Tuesday, March 15, 2005

Scenarios and Theory of Change

Sometimes you can stimulate strategic thinking by combining use of various tools and techniques. Here’s an example: using scenario planning in tandem with theory of change.

Let’s start by defining each one. And then we can talk about how the two tools can work together. First scenario planning. According to What If? The Art of Scenario Thinking for Nonprofits (July 2004), published by the Global Business Network, “scenario thinking is a tool for motivating people to challenge the status quo, or get better at doing so, by asking "What if?" Asking "What if?" in a disciplined way allows you to rehearse the possibilities of tomorrow, and then to take action today empowered by those provocations and insights. What if we are about to experience a revolutionary change that will bring new challenges for nonprofits? Or enter a risk-averse world of few gains, yet few losses? What if we experience a renaissance of social innovation? And, importantly, what if the future brings new and unforeseen opportunities or challenges for your organization? Will you be ready to act?" (For a downloadable copy of What If? The Art of Scenario Thinking for Nonprofits, go to: http://www.gbn.com/ArticleDisplayServlet.srv?aid=32655)

Now for theory of change. For our definition we go to the website of Theory of Change. This site is a joint-effort of ActKnowledge and the Aspen Institute. The site defines a theory of change as: “an innovative tool to design and evaluate social change initiatives. By creating a blueprint of the building blocks required to achieve a social change initiative’s long-term goal, such as improving a neighborhood’s literacy levels or academic achievement, a theory of change offers a clear roadmap to achieve your results, identifying the preconditions, pathways, and interventions necessary for an initiative’s success.”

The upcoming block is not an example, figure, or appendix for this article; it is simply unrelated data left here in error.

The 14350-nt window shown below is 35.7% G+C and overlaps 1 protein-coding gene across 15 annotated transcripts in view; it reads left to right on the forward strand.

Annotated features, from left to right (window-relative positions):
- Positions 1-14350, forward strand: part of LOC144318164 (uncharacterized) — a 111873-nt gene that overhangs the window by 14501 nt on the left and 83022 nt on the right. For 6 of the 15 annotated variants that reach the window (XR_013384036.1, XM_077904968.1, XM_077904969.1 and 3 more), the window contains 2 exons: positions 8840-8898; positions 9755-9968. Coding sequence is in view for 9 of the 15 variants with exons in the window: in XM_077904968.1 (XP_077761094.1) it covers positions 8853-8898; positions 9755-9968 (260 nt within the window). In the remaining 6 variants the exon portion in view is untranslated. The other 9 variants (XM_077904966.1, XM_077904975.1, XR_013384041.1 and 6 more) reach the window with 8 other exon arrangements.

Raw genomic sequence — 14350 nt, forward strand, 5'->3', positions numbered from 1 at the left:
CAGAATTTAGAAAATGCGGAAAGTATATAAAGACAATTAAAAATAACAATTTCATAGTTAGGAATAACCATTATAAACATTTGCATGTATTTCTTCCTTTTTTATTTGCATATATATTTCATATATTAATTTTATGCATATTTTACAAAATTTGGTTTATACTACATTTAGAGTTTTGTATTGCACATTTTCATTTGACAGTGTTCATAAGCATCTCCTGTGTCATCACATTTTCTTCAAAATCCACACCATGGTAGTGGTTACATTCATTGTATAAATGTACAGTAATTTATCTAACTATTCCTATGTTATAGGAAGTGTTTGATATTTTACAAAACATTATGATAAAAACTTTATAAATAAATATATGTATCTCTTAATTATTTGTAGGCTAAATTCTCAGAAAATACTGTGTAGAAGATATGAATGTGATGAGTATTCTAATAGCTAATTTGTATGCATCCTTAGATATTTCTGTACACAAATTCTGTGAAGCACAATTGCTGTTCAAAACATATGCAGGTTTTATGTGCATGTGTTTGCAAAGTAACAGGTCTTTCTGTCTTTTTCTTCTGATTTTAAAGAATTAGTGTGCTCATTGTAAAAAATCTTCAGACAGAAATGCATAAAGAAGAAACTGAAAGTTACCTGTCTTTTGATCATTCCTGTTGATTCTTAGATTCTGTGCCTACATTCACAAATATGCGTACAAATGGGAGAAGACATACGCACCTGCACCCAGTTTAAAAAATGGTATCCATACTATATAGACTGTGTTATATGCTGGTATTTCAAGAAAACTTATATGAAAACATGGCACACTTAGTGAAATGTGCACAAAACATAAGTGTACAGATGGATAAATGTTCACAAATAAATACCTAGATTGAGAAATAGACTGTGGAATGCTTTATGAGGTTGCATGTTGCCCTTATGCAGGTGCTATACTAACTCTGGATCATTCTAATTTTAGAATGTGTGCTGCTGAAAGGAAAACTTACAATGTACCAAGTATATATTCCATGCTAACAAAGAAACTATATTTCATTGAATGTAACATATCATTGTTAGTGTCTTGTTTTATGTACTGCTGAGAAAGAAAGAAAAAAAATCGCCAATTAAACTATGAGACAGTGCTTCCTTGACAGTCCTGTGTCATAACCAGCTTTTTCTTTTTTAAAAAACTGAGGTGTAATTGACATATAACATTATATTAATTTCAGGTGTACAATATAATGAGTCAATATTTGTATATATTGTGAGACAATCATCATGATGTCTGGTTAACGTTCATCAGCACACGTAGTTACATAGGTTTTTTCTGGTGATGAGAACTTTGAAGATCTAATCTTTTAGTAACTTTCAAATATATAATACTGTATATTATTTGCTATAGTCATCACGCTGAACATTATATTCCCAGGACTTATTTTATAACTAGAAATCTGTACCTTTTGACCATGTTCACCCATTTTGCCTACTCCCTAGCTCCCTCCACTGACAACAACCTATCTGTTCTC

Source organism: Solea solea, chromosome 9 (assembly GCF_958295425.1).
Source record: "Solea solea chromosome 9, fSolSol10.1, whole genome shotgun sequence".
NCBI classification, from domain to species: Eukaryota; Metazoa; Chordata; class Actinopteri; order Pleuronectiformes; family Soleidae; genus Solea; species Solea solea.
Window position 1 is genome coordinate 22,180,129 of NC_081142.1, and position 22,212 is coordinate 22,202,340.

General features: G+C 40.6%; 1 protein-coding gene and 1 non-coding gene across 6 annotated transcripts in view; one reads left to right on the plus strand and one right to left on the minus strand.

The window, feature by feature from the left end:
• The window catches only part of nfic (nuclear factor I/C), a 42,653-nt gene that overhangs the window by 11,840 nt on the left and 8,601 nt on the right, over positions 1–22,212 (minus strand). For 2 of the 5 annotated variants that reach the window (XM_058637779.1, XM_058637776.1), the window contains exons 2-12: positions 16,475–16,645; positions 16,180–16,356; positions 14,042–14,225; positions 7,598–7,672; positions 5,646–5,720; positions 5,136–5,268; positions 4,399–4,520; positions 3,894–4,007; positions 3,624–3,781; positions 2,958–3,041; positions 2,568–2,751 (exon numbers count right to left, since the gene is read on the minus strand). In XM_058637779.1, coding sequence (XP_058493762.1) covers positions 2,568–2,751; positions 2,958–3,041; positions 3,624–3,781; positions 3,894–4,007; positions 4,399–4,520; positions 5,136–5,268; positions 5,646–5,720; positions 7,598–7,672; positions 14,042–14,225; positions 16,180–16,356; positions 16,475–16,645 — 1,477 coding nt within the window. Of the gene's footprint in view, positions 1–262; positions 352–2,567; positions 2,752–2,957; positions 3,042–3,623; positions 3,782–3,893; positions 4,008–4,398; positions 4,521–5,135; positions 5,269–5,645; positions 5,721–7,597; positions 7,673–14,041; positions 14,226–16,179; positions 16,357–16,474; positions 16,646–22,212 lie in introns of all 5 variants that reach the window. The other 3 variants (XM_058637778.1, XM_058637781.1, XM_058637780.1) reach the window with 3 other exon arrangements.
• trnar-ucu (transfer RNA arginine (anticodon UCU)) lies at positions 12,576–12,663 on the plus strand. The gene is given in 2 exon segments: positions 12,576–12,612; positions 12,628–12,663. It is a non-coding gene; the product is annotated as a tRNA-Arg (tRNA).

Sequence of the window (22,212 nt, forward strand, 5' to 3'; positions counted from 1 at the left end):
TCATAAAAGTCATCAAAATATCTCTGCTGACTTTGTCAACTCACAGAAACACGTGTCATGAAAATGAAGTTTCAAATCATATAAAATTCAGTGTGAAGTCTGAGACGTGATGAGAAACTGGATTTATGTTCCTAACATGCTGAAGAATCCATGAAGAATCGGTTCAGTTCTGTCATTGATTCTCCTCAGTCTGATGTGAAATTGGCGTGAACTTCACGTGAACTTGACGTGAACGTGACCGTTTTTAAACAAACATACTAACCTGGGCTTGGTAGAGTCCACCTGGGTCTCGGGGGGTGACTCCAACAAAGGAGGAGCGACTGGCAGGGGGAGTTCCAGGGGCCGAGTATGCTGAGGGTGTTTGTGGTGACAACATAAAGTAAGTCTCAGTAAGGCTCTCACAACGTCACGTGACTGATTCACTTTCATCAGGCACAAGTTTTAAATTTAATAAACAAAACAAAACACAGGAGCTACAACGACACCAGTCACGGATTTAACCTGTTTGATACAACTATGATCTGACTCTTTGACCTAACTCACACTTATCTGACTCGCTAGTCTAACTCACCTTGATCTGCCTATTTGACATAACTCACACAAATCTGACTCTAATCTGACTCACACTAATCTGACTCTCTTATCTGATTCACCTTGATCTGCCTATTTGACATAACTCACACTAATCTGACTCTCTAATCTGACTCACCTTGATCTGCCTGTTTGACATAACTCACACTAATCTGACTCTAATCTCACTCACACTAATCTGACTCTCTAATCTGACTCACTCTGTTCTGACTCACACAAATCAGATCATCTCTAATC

Now let’s talk about how the two can work together. We can start by posing the following questions: “Does your organization base its work on a coherent theory of change? What is it?” Use scenario planning to develop alternative pictures of how the future will play out for your organization, your customers, your issue or field of work – your “part of the world”. Then pose the question “How does our theory of change fit in each of those alternative futures? Will the theory of change work? How do the alternative scenarios challenge assumptions on which you base your theory of change? How does that theory of change stand up to the future? Do you need to modify your theory of change to fit with emerging realities?”

For more information about theory of change, go to: http://www.theoryofchange.org/index.html. The site introduces a process for developing a theory of change, gives examples of this process, and tackles several interesting advanced topics on putting the process into practice.